• Confront. Some people feel much better once they confront the source of their stress, and believe it or not, there are healthy ways to do this. Remove the elephant in the room by trying to rectify the workplace tension with a co-worker or supervisor. Spend uninterrupted time with your partner to brainstorm career-transition options together. Or get yourself a career coach who is trained to help you weather career uncertainty through action. These are examples of confronting the stressor head on.
  • Act. An honest assessment of your strengths can help you decide whether you should consider a job that is less demanding or a job that matches your interests. Take some time to research professionals who currently have a job you’re interested in. Keep your network up-to-date and contribute to conversations happening in your industry. Understanding yourself, your needs, and what you bring to the team and your organization is a great coping strategy (and helps build your confidence as well).

Coping Strategies: Emotional Support

Emotion-focused coping (EFC) encourages a person to change their emotional response to the stressor by reducing negative emotional responses caused by the stressor. Some EFC strategies are:

  • Reflect. It can be unpleasant to face the difficult feelings that come with career uncertainty, but it doesn’t have to be overwhelming. Exercise positive psychology by starting your day off reflecting on one thing that makes you happy. Identify one small thing you can do to boost your feelings caused by uncertainty, such as reaching out to a colleague you haven’t spoken to in a while or reflecting on your past career accomplishments by pulling out your resume.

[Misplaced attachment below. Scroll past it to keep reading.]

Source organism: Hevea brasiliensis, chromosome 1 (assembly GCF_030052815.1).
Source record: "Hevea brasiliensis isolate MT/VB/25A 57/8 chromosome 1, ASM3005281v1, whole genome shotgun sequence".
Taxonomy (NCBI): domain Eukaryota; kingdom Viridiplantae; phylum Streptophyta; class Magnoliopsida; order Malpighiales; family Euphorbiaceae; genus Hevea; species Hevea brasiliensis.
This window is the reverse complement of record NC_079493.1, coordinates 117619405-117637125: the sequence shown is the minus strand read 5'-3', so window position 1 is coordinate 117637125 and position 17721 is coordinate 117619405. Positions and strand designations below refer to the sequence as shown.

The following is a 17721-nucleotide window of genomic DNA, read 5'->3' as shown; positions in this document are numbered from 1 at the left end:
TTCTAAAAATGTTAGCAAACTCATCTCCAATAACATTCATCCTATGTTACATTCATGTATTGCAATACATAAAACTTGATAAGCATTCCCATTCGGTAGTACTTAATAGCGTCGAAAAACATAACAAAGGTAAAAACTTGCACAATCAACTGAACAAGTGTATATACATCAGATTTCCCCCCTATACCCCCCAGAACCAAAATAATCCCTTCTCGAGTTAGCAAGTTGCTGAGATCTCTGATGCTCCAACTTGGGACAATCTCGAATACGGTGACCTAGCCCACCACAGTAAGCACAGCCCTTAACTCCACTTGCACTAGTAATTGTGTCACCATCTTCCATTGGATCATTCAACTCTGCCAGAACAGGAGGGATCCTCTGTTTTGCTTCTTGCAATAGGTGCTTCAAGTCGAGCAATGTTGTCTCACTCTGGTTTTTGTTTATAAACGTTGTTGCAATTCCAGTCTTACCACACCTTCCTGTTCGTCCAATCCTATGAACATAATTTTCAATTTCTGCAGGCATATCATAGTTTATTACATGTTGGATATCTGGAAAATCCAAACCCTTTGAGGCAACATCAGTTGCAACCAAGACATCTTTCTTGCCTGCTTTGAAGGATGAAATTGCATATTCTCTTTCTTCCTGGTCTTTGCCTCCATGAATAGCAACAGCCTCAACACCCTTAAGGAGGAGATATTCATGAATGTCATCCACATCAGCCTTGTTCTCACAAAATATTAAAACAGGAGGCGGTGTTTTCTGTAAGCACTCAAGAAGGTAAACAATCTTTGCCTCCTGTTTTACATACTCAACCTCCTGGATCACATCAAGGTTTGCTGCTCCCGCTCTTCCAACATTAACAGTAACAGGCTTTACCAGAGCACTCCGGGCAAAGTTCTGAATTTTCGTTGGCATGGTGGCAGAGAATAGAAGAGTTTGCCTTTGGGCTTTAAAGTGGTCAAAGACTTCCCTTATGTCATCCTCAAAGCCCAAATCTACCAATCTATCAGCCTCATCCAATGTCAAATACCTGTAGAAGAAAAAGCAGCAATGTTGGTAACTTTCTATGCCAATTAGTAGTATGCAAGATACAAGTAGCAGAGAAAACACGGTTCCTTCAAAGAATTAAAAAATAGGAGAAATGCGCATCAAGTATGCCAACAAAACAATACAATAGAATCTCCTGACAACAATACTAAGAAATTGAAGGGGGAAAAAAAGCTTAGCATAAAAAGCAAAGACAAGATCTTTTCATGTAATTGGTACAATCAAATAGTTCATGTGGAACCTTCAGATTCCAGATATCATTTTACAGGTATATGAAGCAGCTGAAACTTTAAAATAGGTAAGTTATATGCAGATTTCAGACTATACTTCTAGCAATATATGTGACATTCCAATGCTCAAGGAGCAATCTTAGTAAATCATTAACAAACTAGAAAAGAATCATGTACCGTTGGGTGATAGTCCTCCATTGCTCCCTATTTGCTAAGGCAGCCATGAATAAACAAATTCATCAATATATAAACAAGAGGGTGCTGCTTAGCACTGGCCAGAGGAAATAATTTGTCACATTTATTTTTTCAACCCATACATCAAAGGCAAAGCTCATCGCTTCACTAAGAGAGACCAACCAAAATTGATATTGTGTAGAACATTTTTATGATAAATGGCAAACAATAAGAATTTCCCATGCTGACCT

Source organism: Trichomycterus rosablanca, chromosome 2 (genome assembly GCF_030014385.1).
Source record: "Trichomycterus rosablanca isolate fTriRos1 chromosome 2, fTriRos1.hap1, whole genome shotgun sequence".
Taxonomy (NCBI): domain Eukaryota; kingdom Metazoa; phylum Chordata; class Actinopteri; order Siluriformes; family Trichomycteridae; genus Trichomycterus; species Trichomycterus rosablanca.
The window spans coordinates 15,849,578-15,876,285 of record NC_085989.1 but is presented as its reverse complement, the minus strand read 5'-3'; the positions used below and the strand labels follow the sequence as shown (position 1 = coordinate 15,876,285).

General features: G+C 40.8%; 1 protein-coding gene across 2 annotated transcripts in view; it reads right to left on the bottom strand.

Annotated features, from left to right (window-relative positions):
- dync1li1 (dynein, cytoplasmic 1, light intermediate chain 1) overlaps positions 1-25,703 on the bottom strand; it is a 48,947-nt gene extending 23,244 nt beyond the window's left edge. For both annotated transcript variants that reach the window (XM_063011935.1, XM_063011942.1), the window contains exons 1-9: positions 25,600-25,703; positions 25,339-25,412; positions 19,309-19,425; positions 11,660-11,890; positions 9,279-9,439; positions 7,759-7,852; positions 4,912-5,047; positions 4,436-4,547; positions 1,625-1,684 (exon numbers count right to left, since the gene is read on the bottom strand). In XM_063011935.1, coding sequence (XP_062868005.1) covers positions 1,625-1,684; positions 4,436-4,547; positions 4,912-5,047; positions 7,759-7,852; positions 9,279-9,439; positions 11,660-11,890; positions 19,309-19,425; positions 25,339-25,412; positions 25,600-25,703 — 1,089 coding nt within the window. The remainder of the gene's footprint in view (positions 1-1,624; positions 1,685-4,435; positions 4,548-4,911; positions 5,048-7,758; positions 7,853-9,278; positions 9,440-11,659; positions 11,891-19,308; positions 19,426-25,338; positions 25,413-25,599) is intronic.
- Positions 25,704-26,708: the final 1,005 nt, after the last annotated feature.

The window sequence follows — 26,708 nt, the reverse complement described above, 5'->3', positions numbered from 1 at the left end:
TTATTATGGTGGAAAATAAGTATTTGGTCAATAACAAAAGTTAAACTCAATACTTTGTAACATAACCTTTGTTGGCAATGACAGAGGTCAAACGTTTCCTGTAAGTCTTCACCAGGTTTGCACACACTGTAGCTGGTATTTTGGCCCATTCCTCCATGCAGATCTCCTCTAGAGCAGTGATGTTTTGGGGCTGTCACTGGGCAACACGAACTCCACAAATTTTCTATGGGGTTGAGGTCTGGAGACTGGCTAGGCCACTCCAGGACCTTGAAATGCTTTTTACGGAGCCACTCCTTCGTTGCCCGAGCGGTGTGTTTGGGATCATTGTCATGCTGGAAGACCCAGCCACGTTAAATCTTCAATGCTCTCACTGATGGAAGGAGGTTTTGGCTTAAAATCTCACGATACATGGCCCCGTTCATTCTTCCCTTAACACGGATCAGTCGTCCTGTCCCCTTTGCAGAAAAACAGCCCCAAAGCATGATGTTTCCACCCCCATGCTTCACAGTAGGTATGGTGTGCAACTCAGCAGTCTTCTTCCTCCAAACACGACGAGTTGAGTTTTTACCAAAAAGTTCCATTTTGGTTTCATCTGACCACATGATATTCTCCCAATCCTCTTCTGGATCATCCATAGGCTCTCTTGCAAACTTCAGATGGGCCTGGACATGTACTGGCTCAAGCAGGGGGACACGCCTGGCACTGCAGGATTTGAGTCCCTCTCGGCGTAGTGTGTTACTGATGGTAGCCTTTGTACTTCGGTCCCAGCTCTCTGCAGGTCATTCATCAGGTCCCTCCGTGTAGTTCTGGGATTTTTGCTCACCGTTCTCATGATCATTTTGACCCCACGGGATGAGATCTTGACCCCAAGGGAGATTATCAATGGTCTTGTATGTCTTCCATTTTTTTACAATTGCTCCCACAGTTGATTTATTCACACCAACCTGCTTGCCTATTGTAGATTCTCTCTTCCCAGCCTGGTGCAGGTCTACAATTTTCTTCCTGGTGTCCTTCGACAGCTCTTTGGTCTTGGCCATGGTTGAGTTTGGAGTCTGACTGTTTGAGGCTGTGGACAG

• Be kind to yourself. Distract attention from the stressor by taking care of YOU. Studies consistently show that people who take care of themselves by staying in the game. Studies show that people who think of the job hunt as a full-time job tend to get hired much more quickly than those who don’t have that mindset. Staying in the game also involves taking care of yourself—exercising, eating right, and surrounding yourself with positive people. Aside from the many health benefits, these acts are extremely productive in reducing the impact stress can have on your body. It also helps you sleep better, which restores well-being and helps protect your health.